Several new vulnerabilities were disclosed in OpenSSL yesterday (yes the very same one which led to the Heartbleed vulnerability), along with updates for the popular open-source SSL library. One of the vulnerabilities is fairly serious, as it could allow for Man-In-The-Middle attacks under certain circumstances. Interesting notes about this new vulnerability include:
- The most serious vulnerability is CVE-2014-0224, which deals with how OpenSSL handles 'ChangeCipherSpec' messages in the SSL protocol, essentially tricking the client and server to communicate without encryption
- If we make a direct comparison to the Heartbleed vulnerability, the "ChangeCipherSpec" flaw is more difficult to exploit, as the attacker must be able to intercept communications between the client and the server
- Both client and server must be vulnerable in order for the attack to work (e.g. fixing just the client-side software fixes the issue)
- Modern web browsers (For example IE, Google Chrome, Mozilla Firefox, Safari) on desktops are not vulnerable as they are not using the OpenSSL libraries. However, Chrome for Android does use OpenSSL, and Google has released an updated version which fixes the vulnerability.
- This vulnerability is yet another tool for attackers targeting SSL and attempting to intercept communications. Researchers state this particular vulnerability has existed in the OpenSSL code since 1998.
New versions of the OpenSSL library are now available (including OpenSSL 0.9.8za, OpenSSL 1.0.0m and OpenSSL 1.0.1h).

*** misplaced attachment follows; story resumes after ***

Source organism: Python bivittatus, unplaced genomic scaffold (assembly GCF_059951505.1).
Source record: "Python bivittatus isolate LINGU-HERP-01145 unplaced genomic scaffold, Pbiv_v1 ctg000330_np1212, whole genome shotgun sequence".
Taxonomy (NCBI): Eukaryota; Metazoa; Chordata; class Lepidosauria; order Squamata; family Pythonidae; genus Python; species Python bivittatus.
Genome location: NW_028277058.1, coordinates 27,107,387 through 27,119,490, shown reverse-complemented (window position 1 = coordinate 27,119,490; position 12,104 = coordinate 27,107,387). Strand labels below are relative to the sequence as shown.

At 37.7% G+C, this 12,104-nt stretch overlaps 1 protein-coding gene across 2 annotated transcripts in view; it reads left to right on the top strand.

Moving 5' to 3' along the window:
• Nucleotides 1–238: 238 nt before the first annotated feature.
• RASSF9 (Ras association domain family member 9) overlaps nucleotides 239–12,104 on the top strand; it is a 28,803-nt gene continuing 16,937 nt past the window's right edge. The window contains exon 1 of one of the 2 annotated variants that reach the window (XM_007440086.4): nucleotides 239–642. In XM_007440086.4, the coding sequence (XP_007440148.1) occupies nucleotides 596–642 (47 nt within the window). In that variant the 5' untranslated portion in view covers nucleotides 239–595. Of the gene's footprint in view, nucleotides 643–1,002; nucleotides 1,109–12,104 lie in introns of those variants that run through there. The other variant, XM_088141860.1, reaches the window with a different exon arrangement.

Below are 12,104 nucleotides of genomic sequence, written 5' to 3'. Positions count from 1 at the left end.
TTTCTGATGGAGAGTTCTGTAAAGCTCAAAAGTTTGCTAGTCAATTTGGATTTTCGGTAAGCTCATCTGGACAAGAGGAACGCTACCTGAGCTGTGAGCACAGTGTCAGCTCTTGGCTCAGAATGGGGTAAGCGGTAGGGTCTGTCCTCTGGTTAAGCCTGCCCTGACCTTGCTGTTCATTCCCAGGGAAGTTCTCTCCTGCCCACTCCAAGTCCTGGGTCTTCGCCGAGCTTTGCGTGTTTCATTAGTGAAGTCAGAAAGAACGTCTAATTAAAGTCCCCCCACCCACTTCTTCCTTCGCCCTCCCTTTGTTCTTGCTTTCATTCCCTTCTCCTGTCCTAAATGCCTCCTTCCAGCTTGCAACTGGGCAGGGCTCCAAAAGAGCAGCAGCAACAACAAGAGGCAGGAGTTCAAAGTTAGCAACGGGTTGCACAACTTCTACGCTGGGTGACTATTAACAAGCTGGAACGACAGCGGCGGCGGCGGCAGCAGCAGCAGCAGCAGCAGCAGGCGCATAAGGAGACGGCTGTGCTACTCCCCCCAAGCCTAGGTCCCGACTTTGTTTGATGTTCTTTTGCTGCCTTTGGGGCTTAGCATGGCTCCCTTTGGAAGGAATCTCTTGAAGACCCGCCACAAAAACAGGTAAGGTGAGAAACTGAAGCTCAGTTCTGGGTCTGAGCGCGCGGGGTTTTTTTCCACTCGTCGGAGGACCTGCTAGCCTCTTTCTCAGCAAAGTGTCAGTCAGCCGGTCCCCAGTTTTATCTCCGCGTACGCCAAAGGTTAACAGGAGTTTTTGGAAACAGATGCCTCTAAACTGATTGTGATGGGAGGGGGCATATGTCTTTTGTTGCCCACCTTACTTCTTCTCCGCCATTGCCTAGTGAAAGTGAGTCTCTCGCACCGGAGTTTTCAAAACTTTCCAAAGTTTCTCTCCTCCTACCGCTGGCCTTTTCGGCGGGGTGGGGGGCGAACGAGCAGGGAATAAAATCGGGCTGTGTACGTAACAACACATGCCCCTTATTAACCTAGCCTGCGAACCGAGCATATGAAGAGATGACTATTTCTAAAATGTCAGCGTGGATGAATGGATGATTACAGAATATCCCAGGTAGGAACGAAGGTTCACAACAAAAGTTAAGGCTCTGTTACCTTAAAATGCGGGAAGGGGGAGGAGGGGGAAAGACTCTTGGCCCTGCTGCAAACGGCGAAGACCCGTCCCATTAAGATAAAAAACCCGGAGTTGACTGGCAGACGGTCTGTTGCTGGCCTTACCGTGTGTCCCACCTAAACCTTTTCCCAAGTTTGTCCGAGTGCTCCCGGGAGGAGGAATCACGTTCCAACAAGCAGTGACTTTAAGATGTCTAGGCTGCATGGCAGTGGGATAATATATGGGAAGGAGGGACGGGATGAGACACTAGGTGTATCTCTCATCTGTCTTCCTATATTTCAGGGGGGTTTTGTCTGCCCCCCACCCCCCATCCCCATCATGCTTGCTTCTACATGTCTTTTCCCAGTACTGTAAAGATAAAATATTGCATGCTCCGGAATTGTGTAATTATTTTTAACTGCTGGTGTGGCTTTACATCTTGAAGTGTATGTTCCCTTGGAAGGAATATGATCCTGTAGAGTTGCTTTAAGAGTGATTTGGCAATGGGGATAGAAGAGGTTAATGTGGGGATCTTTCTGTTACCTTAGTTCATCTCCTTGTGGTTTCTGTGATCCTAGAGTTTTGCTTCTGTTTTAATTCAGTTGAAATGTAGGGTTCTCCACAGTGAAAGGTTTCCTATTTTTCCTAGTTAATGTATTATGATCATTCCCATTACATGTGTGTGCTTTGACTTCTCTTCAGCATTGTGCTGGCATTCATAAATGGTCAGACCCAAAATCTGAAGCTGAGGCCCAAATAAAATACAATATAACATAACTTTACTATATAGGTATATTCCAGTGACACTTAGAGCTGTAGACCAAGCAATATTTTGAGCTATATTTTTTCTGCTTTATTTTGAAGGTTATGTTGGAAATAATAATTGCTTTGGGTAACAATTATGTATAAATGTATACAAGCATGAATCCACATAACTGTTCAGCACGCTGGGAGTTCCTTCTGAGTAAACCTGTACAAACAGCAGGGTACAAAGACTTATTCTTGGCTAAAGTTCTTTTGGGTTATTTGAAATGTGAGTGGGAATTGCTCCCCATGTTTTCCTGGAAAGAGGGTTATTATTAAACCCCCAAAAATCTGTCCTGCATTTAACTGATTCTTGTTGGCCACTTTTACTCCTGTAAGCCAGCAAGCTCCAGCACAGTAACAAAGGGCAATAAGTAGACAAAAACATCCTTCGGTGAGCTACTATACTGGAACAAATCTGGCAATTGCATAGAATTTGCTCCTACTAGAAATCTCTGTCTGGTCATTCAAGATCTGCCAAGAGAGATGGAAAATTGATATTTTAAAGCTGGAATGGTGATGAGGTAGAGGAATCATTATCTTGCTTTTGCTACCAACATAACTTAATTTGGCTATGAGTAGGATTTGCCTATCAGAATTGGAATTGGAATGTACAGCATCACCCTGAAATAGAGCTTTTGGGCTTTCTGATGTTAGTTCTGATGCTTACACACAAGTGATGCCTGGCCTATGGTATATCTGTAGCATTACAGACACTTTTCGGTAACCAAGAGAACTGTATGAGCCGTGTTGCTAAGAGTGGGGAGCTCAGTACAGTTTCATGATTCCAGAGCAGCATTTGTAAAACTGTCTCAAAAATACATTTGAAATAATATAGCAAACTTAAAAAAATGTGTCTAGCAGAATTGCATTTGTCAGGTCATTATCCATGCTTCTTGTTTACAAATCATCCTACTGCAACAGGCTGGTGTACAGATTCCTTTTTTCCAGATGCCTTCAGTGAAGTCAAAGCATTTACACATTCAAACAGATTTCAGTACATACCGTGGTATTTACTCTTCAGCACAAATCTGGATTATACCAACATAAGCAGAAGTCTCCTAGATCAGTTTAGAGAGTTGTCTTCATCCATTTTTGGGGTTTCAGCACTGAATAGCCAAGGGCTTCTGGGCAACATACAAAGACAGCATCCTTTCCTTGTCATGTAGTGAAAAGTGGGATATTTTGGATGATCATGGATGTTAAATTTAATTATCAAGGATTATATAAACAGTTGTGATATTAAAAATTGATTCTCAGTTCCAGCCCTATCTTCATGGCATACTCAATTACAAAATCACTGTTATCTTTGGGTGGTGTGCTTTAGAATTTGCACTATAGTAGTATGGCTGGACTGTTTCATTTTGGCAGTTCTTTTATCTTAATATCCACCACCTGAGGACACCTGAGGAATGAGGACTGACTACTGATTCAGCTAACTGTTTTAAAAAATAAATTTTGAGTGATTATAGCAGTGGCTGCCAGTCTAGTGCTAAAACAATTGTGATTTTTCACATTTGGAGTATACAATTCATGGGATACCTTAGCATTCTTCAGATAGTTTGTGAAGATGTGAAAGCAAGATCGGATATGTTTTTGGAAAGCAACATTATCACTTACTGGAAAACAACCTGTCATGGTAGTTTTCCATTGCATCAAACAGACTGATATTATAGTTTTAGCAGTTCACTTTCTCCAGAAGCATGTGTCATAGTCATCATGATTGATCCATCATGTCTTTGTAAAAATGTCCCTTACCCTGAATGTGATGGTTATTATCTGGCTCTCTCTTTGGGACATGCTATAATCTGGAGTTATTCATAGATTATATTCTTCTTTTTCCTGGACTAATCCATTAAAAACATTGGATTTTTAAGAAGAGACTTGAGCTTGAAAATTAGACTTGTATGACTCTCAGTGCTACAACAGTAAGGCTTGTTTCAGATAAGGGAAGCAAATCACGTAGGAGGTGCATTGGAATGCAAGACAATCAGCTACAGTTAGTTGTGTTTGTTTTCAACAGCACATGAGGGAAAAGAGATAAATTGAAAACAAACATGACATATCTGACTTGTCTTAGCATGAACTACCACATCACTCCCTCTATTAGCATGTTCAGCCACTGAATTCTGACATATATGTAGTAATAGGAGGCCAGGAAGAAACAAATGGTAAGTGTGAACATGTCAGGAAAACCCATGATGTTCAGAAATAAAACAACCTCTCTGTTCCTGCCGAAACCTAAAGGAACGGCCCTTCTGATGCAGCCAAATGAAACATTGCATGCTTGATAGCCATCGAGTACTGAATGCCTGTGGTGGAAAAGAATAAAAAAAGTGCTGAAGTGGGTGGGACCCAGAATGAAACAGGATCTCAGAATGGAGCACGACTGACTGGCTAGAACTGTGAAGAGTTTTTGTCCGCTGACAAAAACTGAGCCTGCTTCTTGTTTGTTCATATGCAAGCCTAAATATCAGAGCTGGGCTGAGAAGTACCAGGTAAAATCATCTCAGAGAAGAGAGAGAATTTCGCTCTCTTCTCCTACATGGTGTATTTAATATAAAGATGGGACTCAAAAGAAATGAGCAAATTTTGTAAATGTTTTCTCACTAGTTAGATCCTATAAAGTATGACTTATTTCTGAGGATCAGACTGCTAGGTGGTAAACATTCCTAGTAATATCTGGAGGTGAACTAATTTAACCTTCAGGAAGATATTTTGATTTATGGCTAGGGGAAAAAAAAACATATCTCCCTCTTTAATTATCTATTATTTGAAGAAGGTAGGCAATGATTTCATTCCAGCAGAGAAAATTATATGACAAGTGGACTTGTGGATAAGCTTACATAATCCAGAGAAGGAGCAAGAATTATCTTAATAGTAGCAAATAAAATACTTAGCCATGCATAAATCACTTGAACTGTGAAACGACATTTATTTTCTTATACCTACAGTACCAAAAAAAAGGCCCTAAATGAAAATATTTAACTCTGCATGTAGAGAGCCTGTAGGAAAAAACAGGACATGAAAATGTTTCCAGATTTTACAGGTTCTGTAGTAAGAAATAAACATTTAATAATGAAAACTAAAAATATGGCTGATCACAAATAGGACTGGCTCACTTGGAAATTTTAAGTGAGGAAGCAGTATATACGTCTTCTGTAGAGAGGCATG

- Nessus Plugin 74326 has been released and accurately identifies vulnerable OpenSSL servers.
- An updated version Nessus UI has been pushed out to customers and includes an updated "Heartbleed" detection wizard which also enables plugin 74326
- The Passive Vulnerability Scanner plugin 8253 was added yesterday to detect OpenSSL
- Several popular Linux and UNIX distribution's local patch checks have been released to detect the vulnerability locally and will continue to be updated
- Nessus Enterprise Cloud was updated yesterday (including the new plugin and Nessus UI policy wizard)
Tenable customers can reference the Discussion Forum thread titled How to test the OpenSSL ChangeCipherSpec Vulnerability with Nessus (and Nessus Enterprise / Nessus Enterprise Cloud) to explore this vulnerability further and ask questions of our experts on this topic. Please visit Tenable's Support Portal for technical support related to detecting the latest OpenSSL vulnerability.